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One of the big questions that lingers, however, is just how big an impact will RTB have on the online advertising ecosystem outside of display. Take video, for instance. Skeptics make interesting points about RTB's potential shortcomings in the video space and suggest that RTB may not be as applicable to video.
Are the skeptics right? That remains to be seen, but in the meantime, RTB continues to make inroads in video. The latest example of that: yesterday VEVO announced the launch of an RTB platform that it will use to move unsold pre-roll ad inventory.
As reported by Adweek, the platform will be restricted to existing VEVO advertisers like Proctor & Gamble and Coca-Cola. According to VEVO senior vice president Welby Chen, "It’s basically anything that is unsold at the moment that can possibly get in there. And our platform is pretty diverse. [We're] online, mobile, XBox and tablets."
A new model for RTBs?
Although advertisers see RTB's potential, concerns around impression quality and brand safety weigh heavily. On the publisher side, inventory devaluation and an elimination of the "human element" of the ad sales process are reasons for pause.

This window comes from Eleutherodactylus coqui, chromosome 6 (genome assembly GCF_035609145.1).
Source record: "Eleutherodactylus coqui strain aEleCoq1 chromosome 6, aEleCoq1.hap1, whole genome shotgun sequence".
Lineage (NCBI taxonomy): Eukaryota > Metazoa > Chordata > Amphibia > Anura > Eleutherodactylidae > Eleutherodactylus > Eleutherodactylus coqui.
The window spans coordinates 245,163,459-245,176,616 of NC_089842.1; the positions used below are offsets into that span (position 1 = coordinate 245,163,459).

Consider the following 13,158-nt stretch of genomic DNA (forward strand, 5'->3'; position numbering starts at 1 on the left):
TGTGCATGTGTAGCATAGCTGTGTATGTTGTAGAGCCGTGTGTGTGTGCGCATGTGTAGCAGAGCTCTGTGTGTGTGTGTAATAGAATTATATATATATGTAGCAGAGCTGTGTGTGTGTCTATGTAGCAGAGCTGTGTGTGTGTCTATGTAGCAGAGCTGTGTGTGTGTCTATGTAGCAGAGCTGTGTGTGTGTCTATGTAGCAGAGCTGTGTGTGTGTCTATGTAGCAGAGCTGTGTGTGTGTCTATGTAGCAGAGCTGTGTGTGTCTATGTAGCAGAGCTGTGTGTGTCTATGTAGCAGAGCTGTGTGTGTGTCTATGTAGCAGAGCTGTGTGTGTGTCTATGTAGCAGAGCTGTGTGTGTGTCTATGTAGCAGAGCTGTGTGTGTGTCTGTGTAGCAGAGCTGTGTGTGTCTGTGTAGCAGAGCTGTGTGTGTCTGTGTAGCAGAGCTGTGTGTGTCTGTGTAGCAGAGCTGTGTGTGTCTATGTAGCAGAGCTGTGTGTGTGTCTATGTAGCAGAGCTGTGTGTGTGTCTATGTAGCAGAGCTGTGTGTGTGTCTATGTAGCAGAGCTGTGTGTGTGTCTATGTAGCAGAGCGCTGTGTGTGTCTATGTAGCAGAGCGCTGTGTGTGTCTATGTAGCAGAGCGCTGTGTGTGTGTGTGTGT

VEVO, however, appears to be avoiding some of these concerns. By limiting its RTB platform to its own inventory, it would seem to be in a better position to address impression quality and brand safety. And by making platform access a privilege for existing advertisers, it arguably has the opportunity to use RTB as a means of strengthening its relationship with key advertisers, not minimizing them.
Obviously, the majority of publishers can't compete with VEVO's content and inventory on a quality or quantity basis, so VEVO's approach is one that probably isn't viable for most publishers. But even so, it does demonstrate that there is plenty of room for evolution and innovation as publishers and advertisers try to figure out where RTB fits in to their strategies.